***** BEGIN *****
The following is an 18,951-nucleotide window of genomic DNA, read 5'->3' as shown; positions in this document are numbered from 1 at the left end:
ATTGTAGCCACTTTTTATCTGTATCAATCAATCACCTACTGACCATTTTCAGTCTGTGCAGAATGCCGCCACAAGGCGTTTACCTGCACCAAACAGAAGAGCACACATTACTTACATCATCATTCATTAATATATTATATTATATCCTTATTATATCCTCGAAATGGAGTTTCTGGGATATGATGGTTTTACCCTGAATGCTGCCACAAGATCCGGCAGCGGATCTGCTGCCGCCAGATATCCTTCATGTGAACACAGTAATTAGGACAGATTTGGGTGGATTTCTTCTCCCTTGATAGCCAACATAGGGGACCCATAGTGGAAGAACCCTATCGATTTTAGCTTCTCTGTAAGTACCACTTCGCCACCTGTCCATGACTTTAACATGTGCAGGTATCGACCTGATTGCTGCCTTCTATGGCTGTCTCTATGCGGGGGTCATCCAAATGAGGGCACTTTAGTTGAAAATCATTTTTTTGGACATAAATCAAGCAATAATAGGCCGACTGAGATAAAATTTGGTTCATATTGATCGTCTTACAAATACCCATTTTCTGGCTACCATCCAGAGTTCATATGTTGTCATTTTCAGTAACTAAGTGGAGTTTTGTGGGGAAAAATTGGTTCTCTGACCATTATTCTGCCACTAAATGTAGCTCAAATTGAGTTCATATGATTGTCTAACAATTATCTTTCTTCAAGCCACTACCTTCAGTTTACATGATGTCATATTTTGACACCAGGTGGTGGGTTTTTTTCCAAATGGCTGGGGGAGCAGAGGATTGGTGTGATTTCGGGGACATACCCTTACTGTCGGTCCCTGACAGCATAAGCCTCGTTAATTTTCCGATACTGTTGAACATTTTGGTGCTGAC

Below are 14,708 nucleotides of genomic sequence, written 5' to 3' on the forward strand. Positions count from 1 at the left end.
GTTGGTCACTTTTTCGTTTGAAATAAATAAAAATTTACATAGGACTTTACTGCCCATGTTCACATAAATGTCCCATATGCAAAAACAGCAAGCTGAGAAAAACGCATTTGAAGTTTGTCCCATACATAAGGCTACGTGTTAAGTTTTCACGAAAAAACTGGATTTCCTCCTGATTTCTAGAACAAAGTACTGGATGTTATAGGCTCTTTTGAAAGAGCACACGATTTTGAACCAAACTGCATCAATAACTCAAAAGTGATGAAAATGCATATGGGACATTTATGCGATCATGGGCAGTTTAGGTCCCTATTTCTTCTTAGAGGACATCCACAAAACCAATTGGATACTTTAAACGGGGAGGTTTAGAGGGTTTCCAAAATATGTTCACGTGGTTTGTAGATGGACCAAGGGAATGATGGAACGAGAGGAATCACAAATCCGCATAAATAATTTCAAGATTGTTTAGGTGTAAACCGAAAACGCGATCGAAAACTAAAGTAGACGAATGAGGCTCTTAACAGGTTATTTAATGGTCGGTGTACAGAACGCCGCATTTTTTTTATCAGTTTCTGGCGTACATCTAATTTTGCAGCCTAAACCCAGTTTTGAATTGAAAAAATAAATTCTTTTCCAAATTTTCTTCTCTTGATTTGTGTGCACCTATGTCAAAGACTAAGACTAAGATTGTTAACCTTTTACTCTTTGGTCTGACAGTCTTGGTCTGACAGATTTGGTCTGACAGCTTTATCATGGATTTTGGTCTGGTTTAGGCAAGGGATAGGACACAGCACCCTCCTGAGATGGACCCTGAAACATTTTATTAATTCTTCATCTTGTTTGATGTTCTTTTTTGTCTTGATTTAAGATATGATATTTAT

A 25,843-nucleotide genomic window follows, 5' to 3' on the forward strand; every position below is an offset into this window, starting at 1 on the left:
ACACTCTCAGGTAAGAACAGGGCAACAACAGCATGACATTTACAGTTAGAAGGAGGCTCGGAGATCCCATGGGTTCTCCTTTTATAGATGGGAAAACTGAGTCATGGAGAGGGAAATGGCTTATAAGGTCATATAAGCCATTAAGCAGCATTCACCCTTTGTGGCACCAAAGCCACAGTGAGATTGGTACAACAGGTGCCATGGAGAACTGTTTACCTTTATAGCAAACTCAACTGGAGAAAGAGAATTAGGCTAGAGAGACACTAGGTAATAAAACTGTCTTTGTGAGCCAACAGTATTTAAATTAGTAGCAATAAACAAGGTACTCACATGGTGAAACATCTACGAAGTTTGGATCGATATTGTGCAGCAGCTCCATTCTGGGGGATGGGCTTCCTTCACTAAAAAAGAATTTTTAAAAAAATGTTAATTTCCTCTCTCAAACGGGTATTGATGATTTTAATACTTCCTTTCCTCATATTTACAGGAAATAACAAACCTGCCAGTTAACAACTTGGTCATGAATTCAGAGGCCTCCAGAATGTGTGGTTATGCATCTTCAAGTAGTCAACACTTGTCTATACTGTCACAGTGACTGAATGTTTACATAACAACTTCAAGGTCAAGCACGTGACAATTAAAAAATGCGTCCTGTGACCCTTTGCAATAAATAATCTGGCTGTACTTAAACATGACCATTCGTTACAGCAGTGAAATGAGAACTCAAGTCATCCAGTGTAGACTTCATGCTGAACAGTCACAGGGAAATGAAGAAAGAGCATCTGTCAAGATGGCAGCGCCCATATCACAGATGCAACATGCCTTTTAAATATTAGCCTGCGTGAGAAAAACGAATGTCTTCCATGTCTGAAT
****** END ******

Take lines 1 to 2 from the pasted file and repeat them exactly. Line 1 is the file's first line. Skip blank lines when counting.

The following is an 18,951-nucleotide window of genomic DNA, read 5'->3' as shown; positions in this document are numbered from 1 at the left end:
ATTGTAGCCACTTTTTATCTGTATCAATCAATCACCTACTGACCATTTTCAGTCTGTGCAGAATGCCGCCACAAGGCGTTTACCTGCACCAAACAGAAGAGCACACATTACTTACATCATCATTCATTAATATATTATATTATATCCTTATTATATCCTCGAAATGGAGTTTCTGGGATATGATGGTTTTACCCTGAATGCTGCCACAAGATCCGGCAGCGGATCTGCTGCCGCCAGATATCCTTCATGTGAACACAGTAATTAGGACAGATTTGGGTGGATTTCTTCTCCCTTGATAGCCAACATAGGGGACCCATAGTGGAAGAACCCTATCGATTTTAGCTTCTCTGTAAGTACCACTTCGCCACCTGTCCATGACTTTAACATGTGCAGGTATCGACCTGATTGCTGCCTTCTATGGCTGTCTCTATGCGGGGGTCATCCAAATGAGGGCACTTTAGTTGAAAATCATTTTTTTGGACATAAATCAAGCAATAATAGGCCGACTGAGATAAAATTTGGTTCATATTGATCGTCTTACAAATACCCATTTTCTGGCTACCATCCAGAGTTCATATGTTGTCATTTTCAGTAACTAAGTGGAGTTTTGTGGGGAAAAATTGGTTCTCTGACCATTATTCTGCCACTAAATGTAGCTCAAATTGAGTTCATATGATTGTCTAACAATTATCTTTCTTCAAGCCACTACCTTCAGTTTACATGATGTCATATTTTGACACCAGGTGGTGGGTTTTTTTCCAAATGGCTGGGGGAGCAGAGGATTGGTGTGATTTCGGGGACATACCCTTACTGTCGGTCCCTGACAGCATAAGCCTCGTTAATTTTCCGATACTGTTGAACATTTTGGTGCTGAC